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Adjustments to Defeat the Tite Front

Just as the RPO has dominated the conversations and late nights in the defensive staff room, the Tite Front (4i-0-4i) and it’s variations have popped up as an answer to the inside zone and RPO and cause issues for gap schemes as well, and now the offensive staff room is occupied a little later into the night.

Matt Drinkall, now the tight ends coach at Army, was very familiar with this defense and had a solid plan to defeat it to the point that he looked forward to facing the Tite Front.

First, whether it is with tackle over or by adding a Tight End, Coach Drinkall likes creating a three man surface against the Tite front. The issue with using a gap scheme with the tight front is that you will lose a blocker for the backside linebacker as illustrated below:


The three man surface allows a blocker to be assigned to the backside backer.  In this diagram, the tackle and tight end work together to the backside linebacker:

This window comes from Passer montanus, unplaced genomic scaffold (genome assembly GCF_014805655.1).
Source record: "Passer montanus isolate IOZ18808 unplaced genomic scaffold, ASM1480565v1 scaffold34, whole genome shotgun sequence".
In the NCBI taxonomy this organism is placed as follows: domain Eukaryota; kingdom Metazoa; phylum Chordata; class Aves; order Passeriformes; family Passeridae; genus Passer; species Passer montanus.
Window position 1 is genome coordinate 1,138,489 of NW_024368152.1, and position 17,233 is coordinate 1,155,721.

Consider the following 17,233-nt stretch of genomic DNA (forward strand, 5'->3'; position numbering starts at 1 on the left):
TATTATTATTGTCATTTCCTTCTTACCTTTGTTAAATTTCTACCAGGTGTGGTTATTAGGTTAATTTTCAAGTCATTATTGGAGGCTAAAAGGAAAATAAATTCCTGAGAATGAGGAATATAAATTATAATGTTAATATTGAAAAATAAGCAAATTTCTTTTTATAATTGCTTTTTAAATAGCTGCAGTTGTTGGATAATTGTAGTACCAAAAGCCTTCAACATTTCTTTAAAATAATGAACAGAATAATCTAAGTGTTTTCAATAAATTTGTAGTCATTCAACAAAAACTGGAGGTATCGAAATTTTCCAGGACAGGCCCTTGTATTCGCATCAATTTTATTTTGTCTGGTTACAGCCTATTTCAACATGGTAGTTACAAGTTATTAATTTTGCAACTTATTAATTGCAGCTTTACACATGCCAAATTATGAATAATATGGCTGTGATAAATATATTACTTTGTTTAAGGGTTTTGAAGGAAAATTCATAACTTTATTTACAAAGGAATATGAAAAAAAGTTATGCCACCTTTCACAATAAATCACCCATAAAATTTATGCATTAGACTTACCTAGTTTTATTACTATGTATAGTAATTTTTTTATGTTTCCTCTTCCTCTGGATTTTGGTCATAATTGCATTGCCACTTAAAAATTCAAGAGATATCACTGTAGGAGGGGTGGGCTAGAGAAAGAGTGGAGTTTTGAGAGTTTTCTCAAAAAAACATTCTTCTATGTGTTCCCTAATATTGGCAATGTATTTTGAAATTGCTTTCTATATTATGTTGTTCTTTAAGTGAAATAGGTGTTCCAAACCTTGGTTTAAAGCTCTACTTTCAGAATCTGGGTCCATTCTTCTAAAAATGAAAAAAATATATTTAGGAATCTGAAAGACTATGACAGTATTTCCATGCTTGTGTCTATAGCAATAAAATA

So the first thought against the tite front should be “how can you create a 3 man surface with your formations.”

Next, you can implement an “out” call when the frontside End moves back out to a 5 technique.  The will block down to the backside backer, the tight end will handle the walk-up, and the “whammer” will block the 5 tech.  

Now everyone is handled again.  It becomes a chess match of where they want to play the end and having calls to account for it rather than having to add a play.

In the video below, coach explains these adjustments to the Tite front for gap schemes as well as how the “out” call can be done with a two-man surface (click on image for free video)

Whether you know you are seeing it this week or you will see it later in the season, it’s never too early to build in your adjustments to your schemes in order to keep the execution of your plays efficient regardless of what the defense does.